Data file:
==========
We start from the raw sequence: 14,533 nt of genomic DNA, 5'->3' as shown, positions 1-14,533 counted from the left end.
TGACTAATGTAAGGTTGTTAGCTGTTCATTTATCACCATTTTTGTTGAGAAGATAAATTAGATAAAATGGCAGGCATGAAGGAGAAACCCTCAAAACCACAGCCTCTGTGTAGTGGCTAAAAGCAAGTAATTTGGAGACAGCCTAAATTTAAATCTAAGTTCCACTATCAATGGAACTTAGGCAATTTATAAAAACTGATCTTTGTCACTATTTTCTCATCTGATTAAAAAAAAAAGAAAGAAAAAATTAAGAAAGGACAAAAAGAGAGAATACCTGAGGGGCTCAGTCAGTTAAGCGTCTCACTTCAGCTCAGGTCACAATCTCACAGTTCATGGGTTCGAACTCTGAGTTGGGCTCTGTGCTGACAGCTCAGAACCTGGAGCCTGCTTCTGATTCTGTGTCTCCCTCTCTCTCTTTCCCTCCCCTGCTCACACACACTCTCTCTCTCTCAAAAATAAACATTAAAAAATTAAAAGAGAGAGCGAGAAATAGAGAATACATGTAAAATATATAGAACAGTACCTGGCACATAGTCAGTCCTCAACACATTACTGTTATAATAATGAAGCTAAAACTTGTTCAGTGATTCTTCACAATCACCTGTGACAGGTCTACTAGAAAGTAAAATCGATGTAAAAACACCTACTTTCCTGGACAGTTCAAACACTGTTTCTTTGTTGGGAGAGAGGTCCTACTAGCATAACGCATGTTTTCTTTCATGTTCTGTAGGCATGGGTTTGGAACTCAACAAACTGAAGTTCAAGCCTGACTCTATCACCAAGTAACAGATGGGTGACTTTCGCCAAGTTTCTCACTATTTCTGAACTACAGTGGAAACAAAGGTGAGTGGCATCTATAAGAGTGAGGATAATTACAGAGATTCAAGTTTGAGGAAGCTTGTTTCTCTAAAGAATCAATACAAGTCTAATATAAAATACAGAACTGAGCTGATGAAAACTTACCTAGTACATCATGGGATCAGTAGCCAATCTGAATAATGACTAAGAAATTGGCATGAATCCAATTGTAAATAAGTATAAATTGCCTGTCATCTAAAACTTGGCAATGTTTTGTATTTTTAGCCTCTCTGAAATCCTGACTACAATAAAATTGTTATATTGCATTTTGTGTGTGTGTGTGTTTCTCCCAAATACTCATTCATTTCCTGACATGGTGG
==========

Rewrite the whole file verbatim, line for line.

We start from the raw sequence: 14,533 nt of genomic DNA, 5'->3' as shown, positions 1-14,533 counted from the left end.
TGACTAATGTAAGGTTGTTAGCTGTTCATTTATCACCATTTTTGTTGAGAAGATAAATTAGATAAAATGGCAGGCATGAAGGAGAAACCCTCAAAACCACAGCCTCTGTGTAGTGGCTAAAAGCAAGTAATTTGGAGACAGCCTAAATTTAAATCTAAGTTCCACTATCAATGGAACTTAGGCAATTTATAAAAACTGATCTTTGTCACTATTTTCTCATCTGATTAAAAAAAAAAGAAAGAAAAAATTAAGAAAGGACAAAAAGAGAGAATACCTGAGGGGCTCAGTCAGTTAAGCGTCTCACTTCAGCTCAGGTCACAATCTCACAGTTCATGGGTTCGAACTCTGAGTTGGGCTCTGTGCTGACAGCTCAGAACCTGGAGCCTGCTTCTGATTCTGTGTCTCCCTCTCTCTCTTTCCCTCCCCTGCTCACACACACTCTCTCTCTCTCAAAAATAAACATTAAAAAATTAAAAGAGAGAGCGAGAAATAGAGAATACATGTAAAATATATAGAACAGTACCTGGCACATAGTCAGTCCTCAACACATTACTGTTATAATAATGAAGCTAAAACTTGTTCAGTGATTCTTCACAATCACCTGTGACAGGTCTACTAGAAAGTAAAATCGATGTAAAAACACCTACTTTCCTGGACAGTTCAAACACTGTTTCTTTGTTGGGAGAGAGGTCCTACTAGCATAACGCATGTTTTCTTTCATGTTCTGTAGGCATGGGTTTGGAACTCAACAAACTGAAGTTCAAGCCTGACTCTATCACCAAGTAACAGATGGGTGACTTTCGCCAAGTTTCTCACTATTTCTGAACTACAGTGGAAACAAAGGTGAGTGGCATCTATAAGAGTGAGGATAATTACAGAGATTCAAGTTTGAGGAAGCTTGTTTCTCTAAAGAATCAATACAAGTCTAATATAAAATACAGAACTGAGCTGATGAAAACTTACCTAGTACATCATGGGATCAGTAGCCAATCTGAATAATGACTAAGAAATTGGCATGAATCCAATTGTAAATAAGTATAAATTGCCTGTCATCTAAAACTTGGCAATGTTTTGTATTTTTAGCCTCTCTGAAATCCTGACTACAATAAAATTGTTATATTGCATTTTGTGTGTGTGTGTGTTTCTCCCAAATACTCATTCATTTCCTGACATGGTGG